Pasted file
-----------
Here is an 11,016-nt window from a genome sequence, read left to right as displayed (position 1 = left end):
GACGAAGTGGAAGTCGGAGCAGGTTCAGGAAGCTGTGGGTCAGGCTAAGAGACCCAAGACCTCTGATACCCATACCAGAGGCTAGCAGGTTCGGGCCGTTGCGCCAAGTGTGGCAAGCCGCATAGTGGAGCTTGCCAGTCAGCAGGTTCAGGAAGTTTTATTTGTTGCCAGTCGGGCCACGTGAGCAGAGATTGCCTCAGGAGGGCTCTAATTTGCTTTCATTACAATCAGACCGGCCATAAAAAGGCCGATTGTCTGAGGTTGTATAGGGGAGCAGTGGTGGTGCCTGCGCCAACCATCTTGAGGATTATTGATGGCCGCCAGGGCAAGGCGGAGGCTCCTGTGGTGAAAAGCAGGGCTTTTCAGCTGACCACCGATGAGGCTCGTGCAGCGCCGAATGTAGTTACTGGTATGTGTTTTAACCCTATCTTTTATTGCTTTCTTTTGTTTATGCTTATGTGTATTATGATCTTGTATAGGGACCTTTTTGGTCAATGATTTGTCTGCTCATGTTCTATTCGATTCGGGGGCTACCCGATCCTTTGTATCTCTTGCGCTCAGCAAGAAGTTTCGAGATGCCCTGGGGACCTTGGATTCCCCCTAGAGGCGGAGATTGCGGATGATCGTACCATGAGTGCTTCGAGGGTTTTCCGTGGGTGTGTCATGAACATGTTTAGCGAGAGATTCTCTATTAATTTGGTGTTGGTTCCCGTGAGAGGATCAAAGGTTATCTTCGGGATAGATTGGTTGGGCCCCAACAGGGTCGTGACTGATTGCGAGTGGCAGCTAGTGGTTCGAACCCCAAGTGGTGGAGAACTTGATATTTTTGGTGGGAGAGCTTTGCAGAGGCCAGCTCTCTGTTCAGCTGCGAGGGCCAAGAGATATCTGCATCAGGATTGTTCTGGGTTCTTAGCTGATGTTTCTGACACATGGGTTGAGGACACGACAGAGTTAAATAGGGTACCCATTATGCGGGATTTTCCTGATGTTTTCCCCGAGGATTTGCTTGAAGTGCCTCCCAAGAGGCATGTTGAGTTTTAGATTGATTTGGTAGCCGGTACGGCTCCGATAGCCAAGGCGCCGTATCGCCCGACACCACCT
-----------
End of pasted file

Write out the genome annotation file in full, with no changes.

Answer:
Here is an 11,016-nt window from a genome sequence, read left to right as displayed (position 1 = left end):
GACGAAGTGGAAGTCGGAGCAGGTTCAGGAAGCTGTGGGTCAGGCTAAGAGACCCAAGACCTCTGATACCCATACCAGAGGCTAGCAGGTTCGGGCCGTTGCGCCAAGTGTGGCAAGCCGCATAGTGGAGCTTGCCAGTCAGCAGGTTCAGGAAGTTTTATTTGTTGCCAGTCGGGCCACGTGAGCAGAGATTGCCTCAGGAGGGCTCTAATTTGCTTTCATTACAATCAGACCGGCCATAAAAAGGCCGATTGTCTGAGGTTGTATAGGGGAGCAGTGGTGGTGCCTGCGCCAACCATCTTGAGGATTATTGATGGCCGCCAGGGCAAGGCGGAGGCTCCTGTGGTGAAAAGCAGGGCTTTTCAGCTGACCACCGATGAGGCTCGTGCAGCGCCGAATGTAGTTACTGGTATGTGTTTTAACCCTATCTTTTATTGCTTTCTTTTGTTTATGCTTATGTGTATTATGATCTTGTATAGGGACCTTTTTGGTCAATGATTTGTCTGCTCATGTTCTATTCGATTCGGGGGCTACCCGATCCTTTGTATCTCTTGCGCTCAGCAAGAAGTTTCGAGATGCCCTGGGGACCTTGGATTCCCCCTAGAGGCGGAGATTGCGGATGATCGTACCATGAGTGCTTCGAGGGTTTTCCGTGGGTGTGTCATGAACATGTTTAGCGAGAGATTCTCTATTAATTTGGTGTTGGTTCCCGTGAGAGGATCAAAGGTTATCTTCGGGATAGATTGGTTGGGCCCCAACAGGGTCGTGACTGATTGCGAGTGGCAGCTAGTGGTTCGAACCCCAAGTGGTGGAGAACTTGATATTTTTGGTGGGAGAGCTTTGCAGAGGCCAGCTCTCTGTTCAGCTGCGAGGGCCAAGAGATATCTGCATCAGGATTGTTCTGGGTTCTTAGCTGATGTTTCTGACACATGGGTTGAGGACACGACAGAGTTAAATAGGGTACCCATTATGCGGGATTTTCCTGATGTTTTCCCCGAGGATTTGCTTGAAGTGCCTCCCAAGAGGCATGTTGAGTTTTAGATTGATTTGGTAGCCGGTACGGCTCCGATAGCCAAGGCGCCGTATCGCCCGACACCACCT